Kinetic nucleation model for free expanding water condensation plume simulations

Zheng Li, Jiaqiang Zhong, Deborah A. Levin, Barbara J. Garrison

Research output: Contribution to journalArticlepeer-review

24 Scopus citations


Recent direct simulation Monte Carlo (DSMC) simulations of homogeneous condensation in free expansion water plumes [Z. Li, J. Zhong, D. A. Levin, and B. Garrison, AIAA J. 47, 1241 (2009)] show that the nucleation rate is a key factor for accurately modeling condensation phenomenon. In this work, we use molecular dynamics (MD) simulations of a free expansion to explore the microscopic mechanisms of water dimer formation and develop collision models required by DSMC. Bimolecular and termolecular dimer cluster formation mechanisms are considered and the former is found to be the main mechanism in expanding flows to vacuum. MD simulations between two water molecules using the simple point charge intermolecular potential were performed to predict the bimolecular dimer formation probability and the probability was found to decrease with collision energy. The formation probabilities and postcollisional velocity and energy distributions were then integrated into DSMC simulations of a free expansion of an orifice condensation plume with different chamber stagnation temperatures and pressures. The dimer mole fraction was found to increase with distance from the orifice and become constant after a distance of about two orifice diameters. Similar to experiment, the terminal dimer mole fraction was found to decrease with chamber stagnation temperatures and increase linearly with chamber stagnation pressures which is consistent with a bimolecular nucleation mechanism.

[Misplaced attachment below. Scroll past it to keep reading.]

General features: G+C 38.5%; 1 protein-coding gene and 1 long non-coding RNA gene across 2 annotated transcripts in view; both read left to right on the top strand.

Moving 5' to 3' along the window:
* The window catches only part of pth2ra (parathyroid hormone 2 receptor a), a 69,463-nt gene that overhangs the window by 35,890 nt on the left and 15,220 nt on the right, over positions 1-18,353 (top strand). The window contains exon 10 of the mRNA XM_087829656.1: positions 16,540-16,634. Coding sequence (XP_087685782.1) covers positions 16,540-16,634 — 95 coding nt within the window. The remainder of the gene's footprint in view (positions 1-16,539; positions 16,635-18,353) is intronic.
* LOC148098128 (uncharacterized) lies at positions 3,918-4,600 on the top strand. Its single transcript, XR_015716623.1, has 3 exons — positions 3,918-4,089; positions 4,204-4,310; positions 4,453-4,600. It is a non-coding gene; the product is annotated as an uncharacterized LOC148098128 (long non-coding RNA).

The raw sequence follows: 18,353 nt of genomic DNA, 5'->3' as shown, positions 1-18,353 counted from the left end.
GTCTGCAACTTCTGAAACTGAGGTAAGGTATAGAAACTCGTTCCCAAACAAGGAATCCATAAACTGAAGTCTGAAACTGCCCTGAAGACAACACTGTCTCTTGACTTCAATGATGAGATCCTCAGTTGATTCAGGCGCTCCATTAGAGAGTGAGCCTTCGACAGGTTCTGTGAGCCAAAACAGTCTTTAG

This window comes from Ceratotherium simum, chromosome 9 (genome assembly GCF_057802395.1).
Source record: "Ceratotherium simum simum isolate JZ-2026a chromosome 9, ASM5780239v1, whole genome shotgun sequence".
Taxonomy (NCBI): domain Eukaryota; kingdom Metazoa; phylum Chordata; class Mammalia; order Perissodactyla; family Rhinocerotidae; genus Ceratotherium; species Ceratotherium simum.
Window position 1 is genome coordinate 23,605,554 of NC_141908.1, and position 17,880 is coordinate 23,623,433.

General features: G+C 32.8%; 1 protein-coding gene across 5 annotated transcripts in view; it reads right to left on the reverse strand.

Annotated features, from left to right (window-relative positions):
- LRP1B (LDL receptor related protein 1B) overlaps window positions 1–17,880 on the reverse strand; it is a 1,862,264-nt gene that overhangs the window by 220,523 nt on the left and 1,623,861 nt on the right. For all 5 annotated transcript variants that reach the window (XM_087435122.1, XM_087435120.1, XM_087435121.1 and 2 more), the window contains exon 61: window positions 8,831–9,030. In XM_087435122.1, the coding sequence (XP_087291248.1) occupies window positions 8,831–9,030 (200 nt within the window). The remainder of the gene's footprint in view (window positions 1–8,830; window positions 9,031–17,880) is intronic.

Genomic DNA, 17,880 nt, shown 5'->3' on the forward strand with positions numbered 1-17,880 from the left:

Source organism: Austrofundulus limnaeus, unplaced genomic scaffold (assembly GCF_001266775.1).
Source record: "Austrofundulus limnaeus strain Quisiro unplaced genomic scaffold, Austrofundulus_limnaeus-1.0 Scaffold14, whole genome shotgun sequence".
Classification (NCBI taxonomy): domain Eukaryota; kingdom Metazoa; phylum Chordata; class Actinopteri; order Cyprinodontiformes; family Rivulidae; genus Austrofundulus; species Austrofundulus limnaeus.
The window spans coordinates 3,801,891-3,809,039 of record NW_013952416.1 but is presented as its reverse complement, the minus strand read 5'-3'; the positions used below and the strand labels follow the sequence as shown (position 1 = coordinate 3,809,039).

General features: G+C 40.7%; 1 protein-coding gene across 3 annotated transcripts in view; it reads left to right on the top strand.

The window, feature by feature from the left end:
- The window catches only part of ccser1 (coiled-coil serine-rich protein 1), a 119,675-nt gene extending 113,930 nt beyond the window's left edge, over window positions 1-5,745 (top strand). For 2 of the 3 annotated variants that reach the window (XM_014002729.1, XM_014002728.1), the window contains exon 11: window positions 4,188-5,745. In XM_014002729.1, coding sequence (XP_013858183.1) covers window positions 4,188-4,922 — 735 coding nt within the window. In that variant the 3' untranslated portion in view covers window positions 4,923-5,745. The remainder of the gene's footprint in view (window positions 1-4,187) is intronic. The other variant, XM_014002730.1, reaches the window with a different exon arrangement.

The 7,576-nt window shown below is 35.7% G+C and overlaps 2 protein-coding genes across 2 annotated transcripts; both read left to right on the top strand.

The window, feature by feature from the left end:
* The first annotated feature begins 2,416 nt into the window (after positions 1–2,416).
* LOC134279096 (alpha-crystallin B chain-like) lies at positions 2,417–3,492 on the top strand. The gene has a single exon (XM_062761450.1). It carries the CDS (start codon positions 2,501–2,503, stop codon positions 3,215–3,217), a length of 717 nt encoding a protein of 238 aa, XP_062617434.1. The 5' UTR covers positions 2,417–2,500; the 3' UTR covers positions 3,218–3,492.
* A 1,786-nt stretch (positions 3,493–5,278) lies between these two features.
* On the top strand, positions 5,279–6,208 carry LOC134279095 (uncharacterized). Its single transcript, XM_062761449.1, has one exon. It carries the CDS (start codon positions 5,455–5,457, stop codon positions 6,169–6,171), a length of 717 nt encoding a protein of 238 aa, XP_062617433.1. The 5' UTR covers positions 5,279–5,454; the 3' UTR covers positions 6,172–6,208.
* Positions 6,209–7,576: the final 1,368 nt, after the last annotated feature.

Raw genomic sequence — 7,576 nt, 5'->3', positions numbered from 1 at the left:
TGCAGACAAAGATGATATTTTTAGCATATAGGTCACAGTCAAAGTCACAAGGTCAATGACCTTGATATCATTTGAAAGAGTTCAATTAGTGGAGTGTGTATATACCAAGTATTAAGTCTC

Original languageEnglish (US)
Article number174309
JournalJournal of Chemical Physics
Issue number17
StatePublished - 2009

All Science Journal Classification (ASJC) codes

  • General Physics and Astronomy
  • Physical and Theoretical Chemistry


Dive into the research topics of 'Kinetic nucleation model for free expanding water condensation plume simulations'. Together they form a unique fingerprint.

Cite this